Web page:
Not so very long ago, when someone needed a new job, they asked around their local community and scoured the newspapers for ads targeting jobseekers. Nowadays, most “job hunting” occurs online. When aspiring workers first started using the Internet to find new positions, they simply entered their contact information and answered basic questions on sites like Monster and Craigslist. Those days are gone.
Now, when individuals search for employment online, they are often prompted to input significant information about not just their job history and educational background, but also their identity online. They may be asked to supply information about their race, gender, date of birth and a host of other information that could be used against them in discriminatory ways.
Additionally, employers are searching social media for information about candidates in ways that lack transparency and don’t give applicants an opportunity to respond to whatever search results may unveil.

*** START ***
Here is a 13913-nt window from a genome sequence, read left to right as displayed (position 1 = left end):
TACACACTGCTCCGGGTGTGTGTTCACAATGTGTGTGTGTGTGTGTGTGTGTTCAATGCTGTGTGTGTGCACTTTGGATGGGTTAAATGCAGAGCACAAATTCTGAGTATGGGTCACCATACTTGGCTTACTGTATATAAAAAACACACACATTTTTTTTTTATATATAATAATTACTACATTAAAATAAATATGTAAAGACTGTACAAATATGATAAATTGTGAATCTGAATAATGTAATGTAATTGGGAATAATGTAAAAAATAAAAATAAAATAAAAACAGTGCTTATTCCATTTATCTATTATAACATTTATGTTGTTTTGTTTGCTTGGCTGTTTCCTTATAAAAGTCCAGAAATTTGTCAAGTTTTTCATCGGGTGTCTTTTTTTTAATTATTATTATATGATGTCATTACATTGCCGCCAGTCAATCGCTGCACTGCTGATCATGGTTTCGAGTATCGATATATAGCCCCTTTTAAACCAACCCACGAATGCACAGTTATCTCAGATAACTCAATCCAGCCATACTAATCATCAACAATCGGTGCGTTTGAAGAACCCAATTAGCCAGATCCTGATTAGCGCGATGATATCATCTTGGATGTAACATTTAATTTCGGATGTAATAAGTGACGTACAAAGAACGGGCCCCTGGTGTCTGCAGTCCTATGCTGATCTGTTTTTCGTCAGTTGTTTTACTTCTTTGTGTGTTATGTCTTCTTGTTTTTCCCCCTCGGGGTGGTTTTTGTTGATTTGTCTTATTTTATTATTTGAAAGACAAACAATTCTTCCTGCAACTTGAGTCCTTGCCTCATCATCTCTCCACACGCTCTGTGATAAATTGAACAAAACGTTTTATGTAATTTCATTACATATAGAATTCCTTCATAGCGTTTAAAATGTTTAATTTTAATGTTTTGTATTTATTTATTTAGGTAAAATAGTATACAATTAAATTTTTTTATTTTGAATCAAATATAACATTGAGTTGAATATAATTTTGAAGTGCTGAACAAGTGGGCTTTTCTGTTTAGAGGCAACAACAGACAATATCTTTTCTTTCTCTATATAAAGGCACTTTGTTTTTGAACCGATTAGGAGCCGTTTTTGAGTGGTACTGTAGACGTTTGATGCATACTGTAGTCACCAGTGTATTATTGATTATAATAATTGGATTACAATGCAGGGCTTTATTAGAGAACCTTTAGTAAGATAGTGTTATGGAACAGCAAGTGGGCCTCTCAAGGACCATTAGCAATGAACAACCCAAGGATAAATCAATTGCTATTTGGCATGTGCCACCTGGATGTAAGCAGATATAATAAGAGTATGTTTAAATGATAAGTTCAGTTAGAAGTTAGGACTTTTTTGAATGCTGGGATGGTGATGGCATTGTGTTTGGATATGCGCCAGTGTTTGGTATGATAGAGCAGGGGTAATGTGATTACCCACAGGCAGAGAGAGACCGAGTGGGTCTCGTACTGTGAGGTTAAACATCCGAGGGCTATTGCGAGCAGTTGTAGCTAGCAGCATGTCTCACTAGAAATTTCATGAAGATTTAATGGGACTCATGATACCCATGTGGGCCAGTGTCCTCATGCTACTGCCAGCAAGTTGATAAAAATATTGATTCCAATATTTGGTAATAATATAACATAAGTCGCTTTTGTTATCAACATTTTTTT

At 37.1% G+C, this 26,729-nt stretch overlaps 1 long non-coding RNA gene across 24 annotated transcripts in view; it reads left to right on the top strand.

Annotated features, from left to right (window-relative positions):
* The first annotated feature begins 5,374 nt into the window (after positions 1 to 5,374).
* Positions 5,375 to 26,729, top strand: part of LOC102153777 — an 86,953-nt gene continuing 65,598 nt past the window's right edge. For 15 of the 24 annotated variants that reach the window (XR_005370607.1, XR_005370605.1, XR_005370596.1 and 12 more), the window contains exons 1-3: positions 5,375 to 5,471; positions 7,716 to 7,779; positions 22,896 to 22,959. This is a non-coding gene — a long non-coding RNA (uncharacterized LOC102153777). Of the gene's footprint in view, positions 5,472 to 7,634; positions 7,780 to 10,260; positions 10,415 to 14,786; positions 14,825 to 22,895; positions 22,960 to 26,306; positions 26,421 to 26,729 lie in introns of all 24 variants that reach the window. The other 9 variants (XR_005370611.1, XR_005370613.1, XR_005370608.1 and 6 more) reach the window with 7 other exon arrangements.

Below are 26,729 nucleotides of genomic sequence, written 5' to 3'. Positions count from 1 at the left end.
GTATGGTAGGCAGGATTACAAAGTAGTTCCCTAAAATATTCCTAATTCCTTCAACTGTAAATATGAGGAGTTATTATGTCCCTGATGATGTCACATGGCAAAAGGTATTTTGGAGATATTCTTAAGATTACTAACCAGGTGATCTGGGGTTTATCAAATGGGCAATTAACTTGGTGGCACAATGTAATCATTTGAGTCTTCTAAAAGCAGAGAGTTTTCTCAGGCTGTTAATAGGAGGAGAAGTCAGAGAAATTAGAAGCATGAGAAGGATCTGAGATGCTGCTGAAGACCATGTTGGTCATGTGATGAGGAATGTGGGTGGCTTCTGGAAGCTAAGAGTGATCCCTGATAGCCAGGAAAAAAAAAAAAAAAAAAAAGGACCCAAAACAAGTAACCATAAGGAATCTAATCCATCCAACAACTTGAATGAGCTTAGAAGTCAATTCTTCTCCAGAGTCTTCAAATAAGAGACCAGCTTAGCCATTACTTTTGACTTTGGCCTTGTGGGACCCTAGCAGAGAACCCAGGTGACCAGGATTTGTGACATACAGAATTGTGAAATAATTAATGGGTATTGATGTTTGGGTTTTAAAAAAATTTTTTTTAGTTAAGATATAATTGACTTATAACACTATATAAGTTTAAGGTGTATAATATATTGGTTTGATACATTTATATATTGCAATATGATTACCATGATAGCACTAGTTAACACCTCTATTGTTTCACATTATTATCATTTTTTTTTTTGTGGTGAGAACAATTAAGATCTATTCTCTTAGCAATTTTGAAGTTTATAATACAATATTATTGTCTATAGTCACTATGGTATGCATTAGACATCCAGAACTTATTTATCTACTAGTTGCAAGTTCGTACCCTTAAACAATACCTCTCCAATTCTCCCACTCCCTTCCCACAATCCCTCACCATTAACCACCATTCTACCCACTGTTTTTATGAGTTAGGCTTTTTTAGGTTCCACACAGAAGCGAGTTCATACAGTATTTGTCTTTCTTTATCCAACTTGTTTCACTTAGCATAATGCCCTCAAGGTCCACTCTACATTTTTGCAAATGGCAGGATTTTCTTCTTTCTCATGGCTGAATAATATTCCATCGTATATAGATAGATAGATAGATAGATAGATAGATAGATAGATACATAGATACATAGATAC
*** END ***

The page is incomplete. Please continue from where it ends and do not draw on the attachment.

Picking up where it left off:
Understandably, these evolving job search approaches are raising concerns that employers may be skirting federal anti-discrimination laws related to hiring in ways that are going unchecked.
Job applicants have rights
Last month, NPR reported that the Equal Employment Opportunity Commission (EEOC) is actively trying to address discriminatory treatment of applicants based on algorithms, bots and other technology utilized by companies as part of their online hiring efforts.
It is critically important that the EEOC is embracing this challenge because it is one of the few agencies with both the authority and the reputation to make a difference in this area of American life. But until the EEOC figures out how to regulate this challenge effectively, job applicants will need to remain both informed about their rights and willing to push back if they are unlawfully mistreated during the hiring process.